One game that really does give me some tense decisions is Conquest of the Aegean, but it isn’t the sort of grand strategy we are talking about. Tenseness in COTA comes from getting timings right and trying to out-think the enemy, which is clever. It’s decisions with consequences stuff.

That’s one of the major problems of (grand) strategy games.
They don’t manage to overcome the slippery slope of tactical rules.
A big empire in a game is more stable and stronger than its smaller neighbours.

Introducing limits has disadvantages too though.
For example Civ 3-style corruption. The more cities you had the more production got wasted. In theory that should have weakened huge empires, in practise it just was frustrating to the player and bigger was still better.

That sparks an idea though…

You can not make a strategy-game turn-based without making it extremely abstracted, like Civilization as an example.

With turn-based game, you run into the problems of granularity, and tackling issues that have different durations in time is part of what makes strategy games challenging.

Not that Chess is not a damn good strategy game.

One thing we tried in Crusader Kings was limit on direct control, and the other had to be controlled by vassals. It works rather good, but does feel wrong outside of a feudal time-period.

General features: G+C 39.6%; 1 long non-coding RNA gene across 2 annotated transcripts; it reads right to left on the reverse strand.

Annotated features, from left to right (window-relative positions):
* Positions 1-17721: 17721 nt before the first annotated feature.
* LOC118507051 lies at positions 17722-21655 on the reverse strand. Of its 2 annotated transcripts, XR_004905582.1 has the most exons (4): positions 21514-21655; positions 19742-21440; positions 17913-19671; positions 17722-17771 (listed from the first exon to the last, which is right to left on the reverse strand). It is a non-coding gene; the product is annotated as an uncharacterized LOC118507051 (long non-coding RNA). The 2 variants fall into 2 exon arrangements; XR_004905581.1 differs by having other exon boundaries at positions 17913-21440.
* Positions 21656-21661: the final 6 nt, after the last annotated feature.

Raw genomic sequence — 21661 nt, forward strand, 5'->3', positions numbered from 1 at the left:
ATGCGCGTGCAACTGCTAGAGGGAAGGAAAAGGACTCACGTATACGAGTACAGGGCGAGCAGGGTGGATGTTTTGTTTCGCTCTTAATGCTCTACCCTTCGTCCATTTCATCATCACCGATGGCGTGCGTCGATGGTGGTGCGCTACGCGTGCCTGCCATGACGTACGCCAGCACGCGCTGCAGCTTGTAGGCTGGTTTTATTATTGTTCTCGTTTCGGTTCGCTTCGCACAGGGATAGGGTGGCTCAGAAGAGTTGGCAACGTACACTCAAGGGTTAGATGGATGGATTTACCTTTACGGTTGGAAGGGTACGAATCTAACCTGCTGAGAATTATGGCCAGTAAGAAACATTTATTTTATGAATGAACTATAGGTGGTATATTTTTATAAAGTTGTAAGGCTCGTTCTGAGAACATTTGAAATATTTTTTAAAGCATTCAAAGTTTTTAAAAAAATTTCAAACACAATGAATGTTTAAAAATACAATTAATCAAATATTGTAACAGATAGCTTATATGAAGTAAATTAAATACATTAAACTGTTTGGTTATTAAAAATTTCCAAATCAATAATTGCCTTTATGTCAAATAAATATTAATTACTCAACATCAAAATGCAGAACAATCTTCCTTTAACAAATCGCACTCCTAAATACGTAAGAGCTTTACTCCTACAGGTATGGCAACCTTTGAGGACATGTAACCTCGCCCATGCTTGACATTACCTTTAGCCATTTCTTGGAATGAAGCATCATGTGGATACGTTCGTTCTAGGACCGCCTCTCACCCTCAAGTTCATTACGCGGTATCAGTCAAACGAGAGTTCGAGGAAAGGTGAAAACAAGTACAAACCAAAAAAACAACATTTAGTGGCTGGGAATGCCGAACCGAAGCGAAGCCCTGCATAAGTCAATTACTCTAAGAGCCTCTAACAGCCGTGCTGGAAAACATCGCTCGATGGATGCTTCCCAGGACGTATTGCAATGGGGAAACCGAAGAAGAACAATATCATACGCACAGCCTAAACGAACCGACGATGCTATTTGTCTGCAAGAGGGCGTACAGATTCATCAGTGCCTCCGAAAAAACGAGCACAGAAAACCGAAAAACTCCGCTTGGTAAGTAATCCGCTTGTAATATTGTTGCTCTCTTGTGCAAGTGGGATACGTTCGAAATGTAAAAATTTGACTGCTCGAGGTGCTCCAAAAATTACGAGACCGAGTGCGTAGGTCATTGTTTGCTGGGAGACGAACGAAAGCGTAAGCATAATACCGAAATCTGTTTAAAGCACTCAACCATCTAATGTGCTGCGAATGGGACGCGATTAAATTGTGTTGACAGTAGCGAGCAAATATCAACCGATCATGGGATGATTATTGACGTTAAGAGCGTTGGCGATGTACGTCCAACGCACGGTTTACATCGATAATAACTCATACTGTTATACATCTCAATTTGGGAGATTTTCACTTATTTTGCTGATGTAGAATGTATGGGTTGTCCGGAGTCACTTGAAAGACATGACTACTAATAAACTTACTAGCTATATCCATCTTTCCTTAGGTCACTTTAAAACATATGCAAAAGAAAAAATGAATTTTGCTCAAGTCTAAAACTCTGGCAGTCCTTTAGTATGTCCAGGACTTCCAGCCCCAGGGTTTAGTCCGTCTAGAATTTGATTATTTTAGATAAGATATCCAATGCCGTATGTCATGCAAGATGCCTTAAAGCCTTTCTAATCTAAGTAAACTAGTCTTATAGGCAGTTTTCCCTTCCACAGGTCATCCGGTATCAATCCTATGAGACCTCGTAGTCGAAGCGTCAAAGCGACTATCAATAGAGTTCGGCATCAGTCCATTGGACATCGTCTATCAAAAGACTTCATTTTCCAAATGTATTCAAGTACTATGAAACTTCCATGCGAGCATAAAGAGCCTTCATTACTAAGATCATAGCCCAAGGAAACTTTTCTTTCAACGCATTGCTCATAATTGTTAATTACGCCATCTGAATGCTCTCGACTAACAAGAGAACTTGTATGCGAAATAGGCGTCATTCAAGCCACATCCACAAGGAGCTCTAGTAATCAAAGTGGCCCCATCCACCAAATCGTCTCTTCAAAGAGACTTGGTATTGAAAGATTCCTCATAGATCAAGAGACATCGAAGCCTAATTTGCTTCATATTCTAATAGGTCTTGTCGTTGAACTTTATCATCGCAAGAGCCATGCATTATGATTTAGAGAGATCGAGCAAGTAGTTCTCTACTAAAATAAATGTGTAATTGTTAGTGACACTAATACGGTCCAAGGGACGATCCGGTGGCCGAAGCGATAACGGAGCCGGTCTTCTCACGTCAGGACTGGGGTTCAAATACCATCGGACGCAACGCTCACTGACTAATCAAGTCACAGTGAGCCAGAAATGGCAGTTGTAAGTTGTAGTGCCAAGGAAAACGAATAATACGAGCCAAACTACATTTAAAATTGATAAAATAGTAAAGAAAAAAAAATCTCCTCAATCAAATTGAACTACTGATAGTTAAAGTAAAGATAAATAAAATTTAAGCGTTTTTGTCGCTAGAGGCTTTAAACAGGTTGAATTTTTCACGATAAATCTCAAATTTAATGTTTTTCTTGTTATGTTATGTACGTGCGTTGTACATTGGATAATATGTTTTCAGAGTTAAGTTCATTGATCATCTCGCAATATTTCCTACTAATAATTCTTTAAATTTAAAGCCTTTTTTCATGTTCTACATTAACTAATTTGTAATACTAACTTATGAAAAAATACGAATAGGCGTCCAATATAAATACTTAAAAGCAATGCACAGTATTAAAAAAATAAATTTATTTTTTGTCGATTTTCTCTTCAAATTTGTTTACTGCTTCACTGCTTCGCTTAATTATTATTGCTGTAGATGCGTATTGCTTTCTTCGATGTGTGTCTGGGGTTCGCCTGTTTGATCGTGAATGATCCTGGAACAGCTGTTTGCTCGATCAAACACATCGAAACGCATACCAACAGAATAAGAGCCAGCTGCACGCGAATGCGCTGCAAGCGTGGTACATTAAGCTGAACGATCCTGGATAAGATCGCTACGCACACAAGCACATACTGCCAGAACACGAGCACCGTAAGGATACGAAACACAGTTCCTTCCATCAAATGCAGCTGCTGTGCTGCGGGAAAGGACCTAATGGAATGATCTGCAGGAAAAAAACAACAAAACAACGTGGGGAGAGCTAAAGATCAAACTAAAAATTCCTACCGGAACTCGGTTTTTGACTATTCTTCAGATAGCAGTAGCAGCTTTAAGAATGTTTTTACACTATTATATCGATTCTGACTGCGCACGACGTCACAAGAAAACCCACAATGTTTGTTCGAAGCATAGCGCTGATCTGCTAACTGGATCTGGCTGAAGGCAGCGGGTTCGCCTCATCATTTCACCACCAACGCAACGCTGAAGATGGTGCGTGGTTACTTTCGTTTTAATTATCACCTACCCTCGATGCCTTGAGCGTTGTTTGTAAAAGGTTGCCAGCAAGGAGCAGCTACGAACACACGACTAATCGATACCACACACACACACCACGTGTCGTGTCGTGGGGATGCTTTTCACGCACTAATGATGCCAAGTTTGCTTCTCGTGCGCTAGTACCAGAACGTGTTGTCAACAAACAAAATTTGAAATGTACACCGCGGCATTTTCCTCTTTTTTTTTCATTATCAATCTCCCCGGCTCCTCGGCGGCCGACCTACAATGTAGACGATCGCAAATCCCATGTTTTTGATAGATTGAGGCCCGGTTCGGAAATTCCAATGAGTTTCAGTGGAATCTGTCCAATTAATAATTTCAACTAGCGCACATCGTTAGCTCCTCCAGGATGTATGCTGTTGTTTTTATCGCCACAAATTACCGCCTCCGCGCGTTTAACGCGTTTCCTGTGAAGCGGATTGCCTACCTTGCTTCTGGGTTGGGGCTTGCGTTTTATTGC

In EU: Rome, we discussed this very issue alot during the design phase, and our “anti-big-empire” mechanism was the threat of barbarian invasions and the civil-war mechanisms, which both were more likely to be a danger the bigger you were.

Agreed. The only thing I don’t like about Power Grid is that it suffers badly from the “everyone knows the game is ending this turn” syndrome, rewarding some very gamey play. On the plus side, it’s been nicely refined over the years, both with new boards, and especially with the rebalanced power plant deck.

Is it possible to get a computer strategy game to feel the same? If I play Empire Total War as Napoleon and get to the stage of owning half of Europe I am pretty damn sure I won’t go on to lose, the innevitableness and lack of subtletly in most strategy games bugs me and I want to fix them. Don’t know how though.